Preparing - Driving - Living - Touring - Maintaining - Understanding -
How can you tell how prepared you are? Take a test! The test is a checklist of items that you can use to evaluate your preparedness. Checklists are important to many RV enthusiasts and you can find a plethora of checklists on the web and in books, newsletters, and manuals for nearly any taste or circumstance. The problem is that these can become so detailed that you spend more time running through checklists that you get sidetracked and forget what is important and what is not. Whatever checklist system you use, make sure that it doesn't take away from what you enjoy yet helps you avoid missing what is important.
If you made a list of everything you need to take and everything you need to do to get ready to go, it would be a very very long list. A long detailed list like this is not likely to be thoroughly checked for every trip as it soon becomes boring and tedious. This means there is a need to manage the list to make it less tedious, less boring, more useful, and more likely to be used to generate the comfort that all has been done that needs to be done. This list management can be done by categorizing and classifying list items by importance, scope, and type and by creating kits.
A kit of components is a group of things serving a common purpose that can be treated as a single entity on a comprehensive checklist. Durable kits, such as collections of tools or hookup necessities, can be built and then only need to be re-visited when parts break or are removed. Many of these collections can also be broken into smaller more focused collections. Here are some examples.
The trailer tool kit - tools and spare parts needed for minor trailer repair and maintenance
Connections kit of kits - Waste dump connectors, adapters, and hoses; Electrical cords and connectors; Water supply connectors, regulators, adapters, and hoses; Hitch levers, clips, grease, and cables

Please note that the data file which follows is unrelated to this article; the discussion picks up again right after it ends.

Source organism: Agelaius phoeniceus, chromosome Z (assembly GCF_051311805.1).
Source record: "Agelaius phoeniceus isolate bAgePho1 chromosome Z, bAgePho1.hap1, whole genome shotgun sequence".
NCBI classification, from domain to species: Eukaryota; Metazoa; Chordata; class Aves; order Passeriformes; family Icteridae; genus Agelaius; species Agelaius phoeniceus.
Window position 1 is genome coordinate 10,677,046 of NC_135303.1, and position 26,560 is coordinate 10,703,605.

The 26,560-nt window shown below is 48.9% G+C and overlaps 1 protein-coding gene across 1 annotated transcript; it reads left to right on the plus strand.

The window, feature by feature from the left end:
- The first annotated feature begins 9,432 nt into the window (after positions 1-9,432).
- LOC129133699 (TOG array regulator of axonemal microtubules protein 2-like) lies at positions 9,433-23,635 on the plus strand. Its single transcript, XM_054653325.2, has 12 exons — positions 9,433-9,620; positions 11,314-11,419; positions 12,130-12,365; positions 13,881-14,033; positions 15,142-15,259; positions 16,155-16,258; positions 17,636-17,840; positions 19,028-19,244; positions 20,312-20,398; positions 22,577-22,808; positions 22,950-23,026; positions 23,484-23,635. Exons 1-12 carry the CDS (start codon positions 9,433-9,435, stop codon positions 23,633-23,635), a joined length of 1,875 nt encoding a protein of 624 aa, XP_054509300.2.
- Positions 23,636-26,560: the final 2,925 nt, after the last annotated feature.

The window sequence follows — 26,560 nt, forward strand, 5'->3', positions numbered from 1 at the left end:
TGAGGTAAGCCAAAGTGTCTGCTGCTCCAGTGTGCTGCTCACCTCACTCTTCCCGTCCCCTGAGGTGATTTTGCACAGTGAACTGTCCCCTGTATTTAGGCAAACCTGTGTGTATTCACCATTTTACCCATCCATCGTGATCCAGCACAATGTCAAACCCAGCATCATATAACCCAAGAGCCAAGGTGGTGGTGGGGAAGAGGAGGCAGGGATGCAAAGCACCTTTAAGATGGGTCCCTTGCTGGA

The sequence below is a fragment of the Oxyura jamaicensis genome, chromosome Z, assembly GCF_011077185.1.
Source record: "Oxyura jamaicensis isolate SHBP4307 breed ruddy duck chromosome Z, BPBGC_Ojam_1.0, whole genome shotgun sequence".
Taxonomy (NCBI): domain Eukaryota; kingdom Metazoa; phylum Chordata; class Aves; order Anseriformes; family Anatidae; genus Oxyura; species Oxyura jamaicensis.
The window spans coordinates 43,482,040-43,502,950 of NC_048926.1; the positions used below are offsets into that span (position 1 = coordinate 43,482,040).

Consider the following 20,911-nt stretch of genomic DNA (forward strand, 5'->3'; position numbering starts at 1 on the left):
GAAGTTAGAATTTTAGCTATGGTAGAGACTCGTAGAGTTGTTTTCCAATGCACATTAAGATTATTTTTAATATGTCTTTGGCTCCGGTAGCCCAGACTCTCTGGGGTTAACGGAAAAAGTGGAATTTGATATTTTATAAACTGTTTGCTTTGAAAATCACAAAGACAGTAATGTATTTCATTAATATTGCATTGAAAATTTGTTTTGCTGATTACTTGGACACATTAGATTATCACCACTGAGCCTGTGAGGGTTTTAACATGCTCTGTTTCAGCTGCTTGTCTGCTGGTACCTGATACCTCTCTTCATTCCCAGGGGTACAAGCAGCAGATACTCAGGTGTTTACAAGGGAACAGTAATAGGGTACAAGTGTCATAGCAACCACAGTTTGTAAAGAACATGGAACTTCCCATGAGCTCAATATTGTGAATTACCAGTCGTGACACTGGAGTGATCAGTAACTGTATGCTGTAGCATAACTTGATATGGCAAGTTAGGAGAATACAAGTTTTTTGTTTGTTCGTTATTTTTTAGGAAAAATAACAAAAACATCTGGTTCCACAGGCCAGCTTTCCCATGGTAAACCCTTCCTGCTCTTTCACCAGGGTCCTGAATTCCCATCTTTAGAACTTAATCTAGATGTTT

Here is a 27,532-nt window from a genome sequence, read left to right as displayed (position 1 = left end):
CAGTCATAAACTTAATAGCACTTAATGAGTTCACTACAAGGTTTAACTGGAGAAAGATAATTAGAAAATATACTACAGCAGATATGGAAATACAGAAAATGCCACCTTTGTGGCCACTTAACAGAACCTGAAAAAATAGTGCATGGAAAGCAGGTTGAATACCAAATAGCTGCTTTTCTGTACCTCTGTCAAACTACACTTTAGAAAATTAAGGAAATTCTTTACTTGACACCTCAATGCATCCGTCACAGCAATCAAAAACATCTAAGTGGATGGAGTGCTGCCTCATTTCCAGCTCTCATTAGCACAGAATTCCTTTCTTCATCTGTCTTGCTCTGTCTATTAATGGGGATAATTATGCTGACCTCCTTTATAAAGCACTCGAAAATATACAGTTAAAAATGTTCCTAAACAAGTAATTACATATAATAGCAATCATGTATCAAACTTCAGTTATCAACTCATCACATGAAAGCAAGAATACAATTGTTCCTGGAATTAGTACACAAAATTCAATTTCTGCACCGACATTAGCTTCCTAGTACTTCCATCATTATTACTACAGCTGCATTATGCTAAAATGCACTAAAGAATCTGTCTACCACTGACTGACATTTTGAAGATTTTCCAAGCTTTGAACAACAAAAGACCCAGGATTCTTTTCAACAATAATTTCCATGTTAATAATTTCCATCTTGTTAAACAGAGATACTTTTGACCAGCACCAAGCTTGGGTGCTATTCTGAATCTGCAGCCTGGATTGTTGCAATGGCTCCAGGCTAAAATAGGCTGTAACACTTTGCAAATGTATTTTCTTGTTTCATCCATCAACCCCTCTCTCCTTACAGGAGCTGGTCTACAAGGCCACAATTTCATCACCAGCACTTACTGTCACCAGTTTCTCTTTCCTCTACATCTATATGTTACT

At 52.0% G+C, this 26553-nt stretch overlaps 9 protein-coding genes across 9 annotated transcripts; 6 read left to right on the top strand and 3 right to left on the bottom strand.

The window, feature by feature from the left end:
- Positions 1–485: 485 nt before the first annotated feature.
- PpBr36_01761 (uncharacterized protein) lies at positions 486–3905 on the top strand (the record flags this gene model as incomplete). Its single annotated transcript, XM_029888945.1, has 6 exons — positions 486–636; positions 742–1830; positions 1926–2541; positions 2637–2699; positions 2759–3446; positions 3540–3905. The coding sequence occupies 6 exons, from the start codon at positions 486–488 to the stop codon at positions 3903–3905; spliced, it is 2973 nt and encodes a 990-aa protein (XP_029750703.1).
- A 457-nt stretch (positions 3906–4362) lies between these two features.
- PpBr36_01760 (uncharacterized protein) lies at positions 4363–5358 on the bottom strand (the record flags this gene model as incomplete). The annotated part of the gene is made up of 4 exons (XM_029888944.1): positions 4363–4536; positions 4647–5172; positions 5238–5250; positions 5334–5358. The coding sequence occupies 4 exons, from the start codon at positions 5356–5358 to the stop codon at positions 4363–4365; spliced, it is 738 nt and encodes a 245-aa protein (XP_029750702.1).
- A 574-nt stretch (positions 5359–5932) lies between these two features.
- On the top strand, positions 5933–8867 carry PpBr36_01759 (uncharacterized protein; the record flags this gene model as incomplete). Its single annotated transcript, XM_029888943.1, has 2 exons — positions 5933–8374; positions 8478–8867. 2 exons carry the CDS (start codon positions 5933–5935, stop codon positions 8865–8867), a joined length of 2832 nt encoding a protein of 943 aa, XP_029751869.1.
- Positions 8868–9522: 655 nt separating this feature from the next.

The tow vehicle tool kit - first aid kit; accident preparedness kit; spare tire kit with jack and wrench; toolkit with parts (oil, fanbelts) and tools for minor automotive repairs; navigator's kit with maps and documentation;
The kitchen kit - cooking gear, food storage gear, food service gear, cleansers
Emergency Preparedness Kit of Kits - First Aid, basic supplies, batteries, flashlights
Personal supplies kit - toiletries, underwear, clothing, hobby and leisure materials
Bedding kit - sheets, blankets, pillows,
Bathroom kit - soap, toilet paper, cleansers, linens
Kids kit - items to enterain kids while traveling an on-site. Games, activity books, information brochures and phamplets of places you plan to visit, maps, and a log book for them to make notes about the trip.
Pets kit - water and food dishes, leash, kennel box, current shot records. (see traveling with pets for more information.)
Non perishable supplies - food, water, dry goods, some can goods
Caravan and Rallies kit - special items needed for camping or traveling with a group
The first checklists to consider are those that come with your equipment. The tow vehicle manual has a complete list of maintenance requirements with guidelines about when service is needed. Your trailer will also have a maintenance checklist in its owner's manual. Each appliance and accessory will also have recommended maintenance schedules. These schedules will often have both time and use factors. For instance, trailer bearings should be maintained every 10,000 miles or at least once a year.
Besides equipment maintenance schedules, also consider the maintenance schedules for people and pets. These include annual checkups, teeth cleaning at the dentist, or whatever else you need to do to maintain health and fitness,
Schedule maintenance for convenience but make sure to get it done! Most regularly scheduled maintenance can suffer occasional schedule slips but not neglect. Your first insurance payment for a safe and enjoyable trip is your investment in proper maintenance.